I am not sure that it will remain like this, but at the moment outputs are actually also defined as "inputs" in the terms used by the Mesh Effect API. So adding an output is as easy as:
```C
OfxPropertySetHandle outputProps;
meshEffectSuite->inputDefine(descriptor, kOfxMeshMainOutput, &outputProps);
propertySuite->propSetString(outputProps, kOfxPropLabel, 0, "Main Output");
```
### Parameters
The parameters are fields that users can edit, keyframe, etc. They are very different from properties, that are only used internally for host/plug-in interoperability.
The standard for parameters is the same as the one used by the Image Effect API, so you can check out its documentation as well. The effect descriptors (and instances) own an `OfxParamSetHandle` that is retrieved using the `getParamSet` function from the mesh effect suite, and then altered through the parameter suite:
```C
OfxParamSetHandle parameters;
meshEffectSuite->getParamSet(meshEffect, &parameters);
parameterSuite->paramDefine(parameters, kOfxParamTypeDouble, "width", NULL);
parameterSuite->paramDefine(parameters, kOfxParamTypeDouble, "height", NULL);
parameterSuite->paramDefine(parameters, kOfxParamTypeInteger, "axis", NULL);
// ...
```
Cooking
-------
In our example, we do not need to initialize anything when creating an instance, so we can leave aside the `createInstance` and `destroyInstance` functions and focus now on the capital `cook` action.
```C
meshEffectSuite->inputGetHandle(meshEffect, kOfxMeshMainInput, &input, NULL);
```
**WORK IN PROGRESS**
Glossary
--------
*TODO*
### plug-in binary #gl-plugin-binary
A binary file, ending with .ofx though it is technically a .dll or .so file, that contain all the code for one or several plug-ins.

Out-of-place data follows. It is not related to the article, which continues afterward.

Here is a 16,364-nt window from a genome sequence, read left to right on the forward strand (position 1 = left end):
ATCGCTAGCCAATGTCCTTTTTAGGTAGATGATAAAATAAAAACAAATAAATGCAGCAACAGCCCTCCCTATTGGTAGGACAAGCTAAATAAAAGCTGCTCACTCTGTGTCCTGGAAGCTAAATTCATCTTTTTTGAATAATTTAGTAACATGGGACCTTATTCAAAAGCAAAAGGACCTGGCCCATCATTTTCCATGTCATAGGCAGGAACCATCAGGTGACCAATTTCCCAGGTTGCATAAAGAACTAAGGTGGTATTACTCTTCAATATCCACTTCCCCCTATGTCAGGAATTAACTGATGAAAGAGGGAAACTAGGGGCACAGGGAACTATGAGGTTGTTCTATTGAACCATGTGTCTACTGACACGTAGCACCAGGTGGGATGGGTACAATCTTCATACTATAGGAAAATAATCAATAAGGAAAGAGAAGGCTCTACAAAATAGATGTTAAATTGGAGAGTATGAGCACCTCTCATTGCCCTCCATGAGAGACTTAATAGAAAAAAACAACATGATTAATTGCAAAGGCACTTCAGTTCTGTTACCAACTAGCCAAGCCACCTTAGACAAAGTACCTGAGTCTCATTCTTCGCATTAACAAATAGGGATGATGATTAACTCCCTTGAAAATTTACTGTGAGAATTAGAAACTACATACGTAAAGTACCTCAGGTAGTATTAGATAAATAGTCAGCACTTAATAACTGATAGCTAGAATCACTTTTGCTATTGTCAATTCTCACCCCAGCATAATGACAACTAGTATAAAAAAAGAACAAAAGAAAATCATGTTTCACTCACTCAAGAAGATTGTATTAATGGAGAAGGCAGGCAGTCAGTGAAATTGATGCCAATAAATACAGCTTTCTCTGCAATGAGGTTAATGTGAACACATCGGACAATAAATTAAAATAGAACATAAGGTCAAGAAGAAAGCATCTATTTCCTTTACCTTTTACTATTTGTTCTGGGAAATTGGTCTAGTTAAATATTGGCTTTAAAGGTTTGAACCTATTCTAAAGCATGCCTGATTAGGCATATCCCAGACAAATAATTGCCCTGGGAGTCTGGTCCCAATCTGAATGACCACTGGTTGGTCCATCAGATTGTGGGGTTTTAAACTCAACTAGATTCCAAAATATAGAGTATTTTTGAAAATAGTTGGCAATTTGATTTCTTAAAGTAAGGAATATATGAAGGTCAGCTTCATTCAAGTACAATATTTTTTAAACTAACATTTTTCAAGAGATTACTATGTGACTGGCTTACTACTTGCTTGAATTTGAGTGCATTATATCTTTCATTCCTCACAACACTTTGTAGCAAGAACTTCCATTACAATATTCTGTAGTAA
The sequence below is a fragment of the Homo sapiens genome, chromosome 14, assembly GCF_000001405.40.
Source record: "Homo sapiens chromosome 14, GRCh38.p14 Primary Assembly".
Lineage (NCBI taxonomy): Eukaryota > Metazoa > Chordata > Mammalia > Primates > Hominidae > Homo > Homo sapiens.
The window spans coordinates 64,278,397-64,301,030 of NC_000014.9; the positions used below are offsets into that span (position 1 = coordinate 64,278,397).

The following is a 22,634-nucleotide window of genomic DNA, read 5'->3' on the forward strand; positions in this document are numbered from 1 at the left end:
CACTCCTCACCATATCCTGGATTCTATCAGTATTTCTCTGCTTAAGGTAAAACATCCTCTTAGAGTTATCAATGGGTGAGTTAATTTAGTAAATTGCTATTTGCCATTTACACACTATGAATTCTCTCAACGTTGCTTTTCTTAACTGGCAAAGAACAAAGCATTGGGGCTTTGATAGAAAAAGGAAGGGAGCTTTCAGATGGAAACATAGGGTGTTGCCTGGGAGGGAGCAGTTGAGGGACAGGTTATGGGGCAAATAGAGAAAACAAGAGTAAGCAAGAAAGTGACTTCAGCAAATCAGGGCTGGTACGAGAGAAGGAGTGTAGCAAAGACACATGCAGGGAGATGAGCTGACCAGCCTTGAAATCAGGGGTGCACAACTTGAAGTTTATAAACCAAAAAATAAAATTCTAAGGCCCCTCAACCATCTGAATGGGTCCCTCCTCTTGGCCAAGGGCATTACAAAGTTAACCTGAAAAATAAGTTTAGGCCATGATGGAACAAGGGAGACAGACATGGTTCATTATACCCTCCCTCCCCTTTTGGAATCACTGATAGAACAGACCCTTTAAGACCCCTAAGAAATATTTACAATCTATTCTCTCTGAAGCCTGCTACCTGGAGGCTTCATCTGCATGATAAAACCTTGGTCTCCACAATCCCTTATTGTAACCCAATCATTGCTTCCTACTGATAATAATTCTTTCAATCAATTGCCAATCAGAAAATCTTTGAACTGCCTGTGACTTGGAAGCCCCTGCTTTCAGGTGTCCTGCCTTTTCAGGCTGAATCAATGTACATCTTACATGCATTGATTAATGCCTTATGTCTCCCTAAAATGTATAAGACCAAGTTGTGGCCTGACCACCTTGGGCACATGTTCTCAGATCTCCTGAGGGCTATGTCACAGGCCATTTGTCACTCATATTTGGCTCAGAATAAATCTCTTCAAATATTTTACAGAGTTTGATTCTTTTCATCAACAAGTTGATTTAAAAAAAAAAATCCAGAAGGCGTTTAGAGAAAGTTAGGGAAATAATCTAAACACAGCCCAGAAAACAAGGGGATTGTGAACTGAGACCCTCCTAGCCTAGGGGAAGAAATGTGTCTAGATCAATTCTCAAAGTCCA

### plug-in #gl-plugin
A single plug-in, defined within a plug-in binary.
@@ -0,0 +1,21 @@

OpenFX Mesh Effect API - Programming Reference
==============================================

*TODO*

Before looking at the mesh effect API itself, you must get familiarized with the generic OpenFX API, reading its programming reference at http://openeffects.org/documentation/reference/.

Then, you can read the docstrings of the Mesh Effect API in [include/ofxMeshEffect.h](../../include/ofxMeshEffect.h).

Key differences with OpenFX
---------------------------

### The OfxSetBundleDirectory symbol

Open Mesh Effect introduced an extra symbol that a plugin binary may export: the `OfxSetBundleDirectory` symbol. Since this is an extension of the original core OpenFX standard, it is not mandatory. Hosts must not fail at loading the plug-ins if it is not implemented.

The rational for this new symbol is for plug-in binaries whose number of plug-ins depends on some resource file. The OpenFX standard specifies that binaries are distributed within a *bundle*, that may include binaries for different architectures and may also contain resource files. But at the time `OfxGetNumberOfPlugins` is called, the binary has no mean of knowing where these resources are.

If it is implemented, `OfxSetBundleDirectory` must be called by the host *before* `OfxGetNumberOfPlugins` to tell the binary the path to the root of the bundle in which it is located. The binary is responsible for caching this information. `OfxSetBundleDirectory` is never called again, the bundle directory cannot change while the binary is loaded.

@@ -69,6 +69,14 @@ typedef struct OfxMeshInputStruct *OfxMeshInputHandle;
/** @brief Use to define the general mesh effect context See \ref ::kOfxMeshEffectPropContext */
#define kOfxMeshEffectContextGeneral "OfxMeshEffectContextGeneral"

/** @brief Identifier of the main mesh input of a mesh effect
*/
#define kOfxMeshMainInput "OfxMeshMainInput"

/** @brief Identifier of the main mesh output of a mesh effect
*/
#define kOfxMeshMainOutput "OfxMeshMainOutput"

/**
\addtogroup ActionsAll
*/